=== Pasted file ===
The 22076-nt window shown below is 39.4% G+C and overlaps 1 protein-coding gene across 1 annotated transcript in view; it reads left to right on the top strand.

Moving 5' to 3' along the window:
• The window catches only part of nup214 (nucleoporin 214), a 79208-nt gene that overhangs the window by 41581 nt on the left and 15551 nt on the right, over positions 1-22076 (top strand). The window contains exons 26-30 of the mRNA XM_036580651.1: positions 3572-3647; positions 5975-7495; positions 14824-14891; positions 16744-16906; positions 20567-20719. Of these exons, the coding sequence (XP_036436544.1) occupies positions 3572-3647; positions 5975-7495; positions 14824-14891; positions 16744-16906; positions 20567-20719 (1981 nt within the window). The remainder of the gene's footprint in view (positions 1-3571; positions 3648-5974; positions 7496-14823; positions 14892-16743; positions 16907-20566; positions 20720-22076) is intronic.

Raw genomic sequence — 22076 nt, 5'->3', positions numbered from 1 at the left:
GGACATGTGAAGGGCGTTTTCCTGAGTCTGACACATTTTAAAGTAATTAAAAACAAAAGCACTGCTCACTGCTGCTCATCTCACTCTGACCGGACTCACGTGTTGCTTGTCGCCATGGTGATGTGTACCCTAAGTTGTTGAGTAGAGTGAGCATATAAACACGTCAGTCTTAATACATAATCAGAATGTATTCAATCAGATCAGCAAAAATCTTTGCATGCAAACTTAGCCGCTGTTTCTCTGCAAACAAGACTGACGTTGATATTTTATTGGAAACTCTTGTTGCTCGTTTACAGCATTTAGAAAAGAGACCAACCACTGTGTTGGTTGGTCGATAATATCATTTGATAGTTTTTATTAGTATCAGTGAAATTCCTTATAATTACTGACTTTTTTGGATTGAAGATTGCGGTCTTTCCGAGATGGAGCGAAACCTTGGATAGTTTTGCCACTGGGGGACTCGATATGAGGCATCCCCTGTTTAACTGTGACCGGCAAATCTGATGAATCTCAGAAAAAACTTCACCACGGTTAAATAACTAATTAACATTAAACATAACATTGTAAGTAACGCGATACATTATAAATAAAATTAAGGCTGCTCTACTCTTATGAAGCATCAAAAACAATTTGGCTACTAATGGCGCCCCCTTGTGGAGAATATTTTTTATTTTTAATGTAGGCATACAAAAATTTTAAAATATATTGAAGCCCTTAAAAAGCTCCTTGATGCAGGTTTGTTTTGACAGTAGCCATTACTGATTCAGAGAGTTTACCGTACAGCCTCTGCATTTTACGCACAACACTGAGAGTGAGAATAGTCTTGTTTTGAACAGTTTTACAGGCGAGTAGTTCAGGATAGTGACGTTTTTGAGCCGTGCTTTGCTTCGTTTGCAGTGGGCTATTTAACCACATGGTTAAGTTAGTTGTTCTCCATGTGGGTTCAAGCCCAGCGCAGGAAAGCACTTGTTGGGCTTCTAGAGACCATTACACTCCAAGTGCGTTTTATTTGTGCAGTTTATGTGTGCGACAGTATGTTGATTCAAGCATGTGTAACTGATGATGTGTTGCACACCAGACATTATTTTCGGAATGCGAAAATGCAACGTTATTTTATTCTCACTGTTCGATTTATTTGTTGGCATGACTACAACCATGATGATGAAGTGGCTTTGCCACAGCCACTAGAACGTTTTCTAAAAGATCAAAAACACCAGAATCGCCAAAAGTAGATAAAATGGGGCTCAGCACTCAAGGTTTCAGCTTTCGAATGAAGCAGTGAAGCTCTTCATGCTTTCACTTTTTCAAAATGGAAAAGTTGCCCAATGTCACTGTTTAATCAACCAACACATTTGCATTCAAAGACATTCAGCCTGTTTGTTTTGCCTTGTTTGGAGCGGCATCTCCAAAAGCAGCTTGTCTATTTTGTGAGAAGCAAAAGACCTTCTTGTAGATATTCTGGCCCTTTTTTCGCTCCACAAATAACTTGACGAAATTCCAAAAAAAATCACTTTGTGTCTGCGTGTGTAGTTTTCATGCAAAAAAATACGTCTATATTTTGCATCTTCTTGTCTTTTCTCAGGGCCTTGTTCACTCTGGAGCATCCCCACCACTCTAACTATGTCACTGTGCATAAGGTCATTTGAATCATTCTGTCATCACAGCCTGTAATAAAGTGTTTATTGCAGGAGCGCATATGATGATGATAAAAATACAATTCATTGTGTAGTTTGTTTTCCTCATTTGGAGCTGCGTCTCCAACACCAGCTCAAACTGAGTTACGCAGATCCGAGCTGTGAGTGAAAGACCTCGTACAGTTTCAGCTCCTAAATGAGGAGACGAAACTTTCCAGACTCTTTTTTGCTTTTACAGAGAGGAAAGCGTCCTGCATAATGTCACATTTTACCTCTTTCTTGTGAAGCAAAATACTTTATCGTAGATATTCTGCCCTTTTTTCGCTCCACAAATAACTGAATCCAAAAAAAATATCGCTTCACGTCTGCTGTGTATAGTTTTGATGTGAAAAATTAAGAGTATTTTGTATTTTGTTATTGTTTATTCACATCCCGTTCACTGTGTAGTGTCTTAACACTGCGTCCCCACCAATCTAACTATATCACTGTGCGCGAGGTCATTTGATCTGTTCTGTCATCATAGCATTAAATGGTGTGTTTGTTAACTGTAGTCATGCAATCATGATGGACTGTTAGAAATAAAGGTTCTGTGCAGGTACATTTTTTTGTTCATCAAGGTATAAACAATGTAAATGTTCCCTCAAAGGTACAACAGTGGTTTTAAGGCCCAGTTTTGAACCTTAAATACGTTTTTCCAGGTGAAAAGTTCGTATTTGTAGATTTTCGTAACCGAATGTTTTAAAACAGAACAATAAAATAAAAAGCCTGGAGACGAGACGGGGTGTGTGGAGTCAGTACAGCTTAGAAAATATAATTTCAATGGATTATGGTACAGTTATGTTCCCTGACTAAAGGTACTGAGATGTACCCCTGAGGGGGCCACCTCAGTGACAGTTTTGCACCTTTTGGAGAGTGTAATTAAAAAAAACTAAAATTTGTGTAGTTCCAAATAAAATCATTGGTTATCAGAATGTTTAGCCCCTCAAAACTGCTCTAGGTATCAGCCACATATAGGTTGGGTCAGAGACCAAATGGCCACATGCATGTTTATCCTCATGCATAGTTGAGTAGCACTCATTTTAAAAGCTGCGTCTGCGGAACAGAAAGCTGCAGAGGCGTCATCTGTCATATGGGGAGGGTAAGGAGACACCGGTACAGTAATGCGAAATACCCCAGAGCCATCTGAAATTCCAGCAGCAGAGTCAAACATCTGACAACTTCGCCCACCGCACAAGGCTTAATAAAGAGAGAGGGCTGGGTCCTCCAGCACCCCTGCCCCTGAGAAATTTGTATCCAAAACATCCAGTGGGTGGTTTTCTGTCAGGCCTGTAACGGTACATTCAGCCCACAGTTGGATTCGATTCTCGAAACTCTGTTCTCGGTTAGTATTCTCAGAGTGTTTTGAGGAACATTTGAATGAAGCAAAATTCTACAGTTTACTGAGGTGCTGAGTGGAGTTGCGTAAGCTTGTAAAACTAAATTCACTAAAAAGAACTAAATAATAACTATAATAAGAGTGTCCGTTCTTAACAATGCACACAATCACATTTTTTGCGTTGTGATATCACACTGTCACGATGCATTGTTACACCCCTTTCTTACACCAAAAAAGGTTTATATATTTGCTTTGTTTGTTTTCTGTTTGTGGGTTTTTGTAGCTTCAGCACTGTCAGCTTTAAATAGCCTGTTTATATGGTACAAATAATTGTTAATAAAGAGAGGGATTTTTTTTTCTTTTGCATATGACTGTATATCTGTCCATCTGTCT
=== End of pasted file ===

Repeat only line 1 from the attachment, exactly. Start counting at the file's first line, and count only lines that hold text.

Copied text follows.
The 22076-nt window shown below is 39.4% G+C and overlaps 1 protein-coding gene across 1 annotated transcript in view; it reads left to right on the top strand.